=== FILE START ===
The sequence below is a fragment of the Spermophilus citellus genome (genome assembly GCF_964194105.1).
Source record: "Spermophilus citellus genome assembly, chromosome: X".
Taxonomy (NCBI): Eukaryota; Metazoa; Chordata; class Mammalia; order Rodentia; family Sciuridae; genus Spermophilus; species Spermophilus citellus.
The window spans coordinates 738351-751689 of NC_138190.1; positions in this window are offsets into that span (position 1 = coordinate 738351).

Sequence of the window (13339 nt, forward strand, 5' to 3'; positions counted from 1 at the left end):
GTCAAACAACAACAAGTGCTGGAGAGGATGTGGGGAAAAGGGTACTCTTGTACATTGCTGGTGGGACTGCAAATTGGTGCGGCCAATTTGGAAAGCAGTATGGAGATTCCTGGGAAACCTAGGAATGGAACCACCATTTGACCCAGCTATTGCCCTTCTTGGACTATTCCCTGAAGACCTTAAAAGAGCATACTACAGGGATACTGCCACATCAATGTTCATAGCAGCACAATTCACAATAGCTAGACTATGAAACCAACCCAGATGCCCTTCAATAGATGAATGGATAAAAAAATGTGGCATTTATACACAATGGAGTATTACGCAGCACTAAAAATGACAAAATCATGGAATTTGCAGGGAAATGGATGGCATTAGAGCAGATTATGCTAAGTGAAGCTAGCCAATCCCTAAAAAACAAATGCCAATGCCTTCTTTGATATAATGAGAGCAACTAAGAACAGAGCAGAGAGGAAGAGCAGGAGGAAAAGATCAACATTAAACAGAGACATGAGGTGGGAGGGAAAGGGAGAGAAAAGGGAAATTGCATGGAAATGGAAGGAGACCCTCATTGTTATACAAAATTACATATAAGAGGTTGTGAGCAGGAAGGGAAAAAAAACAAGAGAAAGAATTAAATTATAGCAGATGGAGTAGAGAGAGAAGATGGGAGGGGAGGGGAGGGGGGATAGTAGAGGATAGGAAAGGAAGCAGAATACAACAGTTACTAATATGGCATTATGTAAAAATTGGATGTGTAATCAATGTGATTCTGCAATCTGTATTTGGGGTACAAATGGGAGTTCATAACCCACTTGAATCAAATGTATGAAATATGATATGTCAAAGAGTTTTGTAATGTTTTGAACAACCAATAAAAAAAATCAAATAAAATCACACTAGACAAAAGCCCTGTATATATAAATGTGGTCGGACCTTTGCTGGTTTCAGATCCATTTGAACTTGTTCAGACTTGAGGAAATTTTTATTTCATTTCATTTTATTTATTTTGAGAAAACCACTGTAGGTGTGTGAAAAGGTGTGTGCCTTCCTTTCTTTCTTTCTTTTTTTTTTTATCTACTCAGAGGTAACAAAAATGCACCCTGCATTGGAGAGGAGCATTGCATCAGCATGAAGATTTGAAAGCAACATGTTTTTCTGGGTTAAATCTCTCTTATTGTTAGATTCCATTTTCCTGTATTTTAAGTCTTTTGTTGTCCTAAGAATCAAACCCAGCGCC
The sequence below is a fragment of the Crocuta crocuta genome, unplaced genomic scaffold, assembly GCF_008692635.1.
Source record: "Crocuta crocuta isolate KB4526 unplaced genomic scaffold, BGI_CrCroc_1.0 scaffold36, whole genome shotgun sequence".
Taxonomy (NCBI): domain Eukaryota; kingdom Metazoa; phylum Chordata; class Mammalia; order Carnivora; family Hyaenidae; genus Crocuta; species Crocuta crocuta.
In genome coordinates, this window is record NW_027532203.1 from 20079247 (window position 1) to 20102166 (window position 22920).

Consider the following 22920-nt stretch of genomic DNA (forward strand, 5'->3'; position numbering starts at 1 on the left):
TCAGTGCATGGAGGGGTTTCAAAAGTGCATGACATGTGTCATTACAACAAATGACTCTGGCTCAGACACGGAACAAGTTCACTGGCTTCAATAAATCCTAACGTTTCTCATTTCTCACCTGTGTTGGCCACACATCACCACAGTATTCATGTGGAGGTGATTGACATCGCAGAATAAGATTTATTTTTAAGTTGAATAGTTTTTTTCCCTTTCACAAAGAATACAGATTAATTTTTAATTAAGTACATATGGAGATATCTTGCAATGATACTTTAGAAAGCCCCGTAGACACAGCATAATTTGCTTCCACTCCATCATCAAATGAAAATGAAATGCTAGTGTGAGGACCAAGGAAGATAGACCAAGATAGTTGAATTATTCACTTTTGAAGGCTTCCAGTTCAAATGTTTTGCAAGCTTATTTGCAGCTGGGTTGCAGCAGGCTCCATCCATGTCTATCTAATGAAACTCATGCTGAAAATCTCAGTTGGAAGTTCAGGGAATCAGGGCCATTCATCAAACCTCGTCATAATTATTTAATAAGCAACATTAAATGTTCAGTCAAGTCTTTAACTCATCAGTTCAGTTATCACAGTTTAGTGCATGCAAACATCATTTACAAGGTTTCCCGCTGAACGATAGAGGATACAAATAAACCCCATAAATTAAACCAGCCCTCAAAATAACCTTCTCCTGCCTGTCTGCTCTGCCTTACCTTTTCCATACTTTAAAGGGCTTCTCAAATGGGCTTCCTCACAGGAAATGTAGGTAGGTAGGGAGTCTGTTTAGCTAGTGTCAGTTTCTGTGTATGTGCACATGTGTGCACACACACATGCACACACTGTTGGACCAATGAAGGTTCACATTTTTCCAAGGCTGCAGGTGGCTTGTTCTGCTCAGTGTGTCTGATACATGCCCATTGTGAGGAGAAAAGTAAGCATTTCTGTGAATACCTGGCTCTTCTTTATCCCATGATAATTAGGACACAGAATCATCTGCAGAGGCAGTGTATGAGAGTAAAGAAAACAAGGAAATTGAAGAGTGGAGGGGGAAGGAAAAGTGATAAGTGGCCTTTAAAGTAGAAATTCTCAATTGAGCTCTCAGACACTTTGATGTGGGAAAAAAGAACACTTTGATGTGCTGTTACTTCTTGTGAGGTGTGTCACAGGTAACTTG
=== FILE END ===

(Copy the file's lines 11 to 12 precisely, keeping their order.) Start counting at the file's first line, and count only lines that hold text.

Consider the following 22920-nt stretch of genomic DNA (forward strand, 5'->3'; position numbering starts at 1 on the left):
TCAGTGCATGGAGGGGTTTCAAAAGTGCATGACATGTGTCATTACAACAAATGACTCTGGCTCAGACACGGAACAAGTTCACTGGCTTCAATAAATCCTAACGTTTCTCATTTCTCACCTGTGTTGGCCACACATCACCACAGTATTCATGTGGAGGTGATTGACATCGCAGAATAAGATTTATTTTTAAGTTGAATAGTTTTTTTCCCTTTCACAAAGAATACAGATTAATTTTTAATTAAGTACATATGGAGATATCTTGCAATGATACTTTAGAAAGCCCCGTAGACACAGCATAATTTGCTTCCACTCCATCATCAAATGAAAATGAAATGCTAGTGTGAGGACCAAGGAAGATAGACCAAGATAGTTGAATTATTCACTTTTGAAGGCTTCCAGTTCAAATGTTTTGCAAGCTTATTTGCAGCTGGGTTGCAGCAGGCTCCATCCATGTCTATCTAATGAAACTCATGCTGAAAATCTCAGTTGGAAGTTCAGGGAATCAGGGCCATTCATCAAACCTCGTCATAATTATTTAATAAGCAACATTAAATGTTCAGTCAAGTCTTTAACTCATCAGTTCAGTTATCACAGTTTAGTGCATGCAAACATCATTTACAAGGTTTCCCGCTGAACGATAGAGGATACAAATAAACCCCATAAATTAAACCAGCCCTCAAAATAACCTTCTCCTGCCTGTCTGCTCTGCCTTACCTTTTCCATACTTTAAAGGGCTTCTCAAATGGGCTTCCTCACAGGAAATGTAGGTAGGTAGGGAGTCTGTTTAGCTAGTGTCAGTTTCTGTGTATGTGCACATGTGTGCACACACACATGCACACACTGTTGGACCAATGAAGGTTCACATTTTTCCAAGGCTGCAGGTGGCTTGTTCTGCTCAGTGTGTCTGATACATGCCCATTGTGAGGAGAAAAGTAAGCATTTCTGTGAATACCTGGCTCTTCTTTATCCCATGATAATTAGGACACAGAATCATCTGCAGAGGCAGTGTATGAGAGTAAAGAAAACAAGGAAATTGAAGAGTGGAGGGGGAAGGAAAAGTGATAAGTGGCCTTTAAAGTAGAAATTCTCAATTGAGCTCTCAGACACTTTGATGTGGGAAAAAAGAACACTTTGATGTGCTGTTACTTCTTGTGAGGTGTGTCACAGGTAACTTG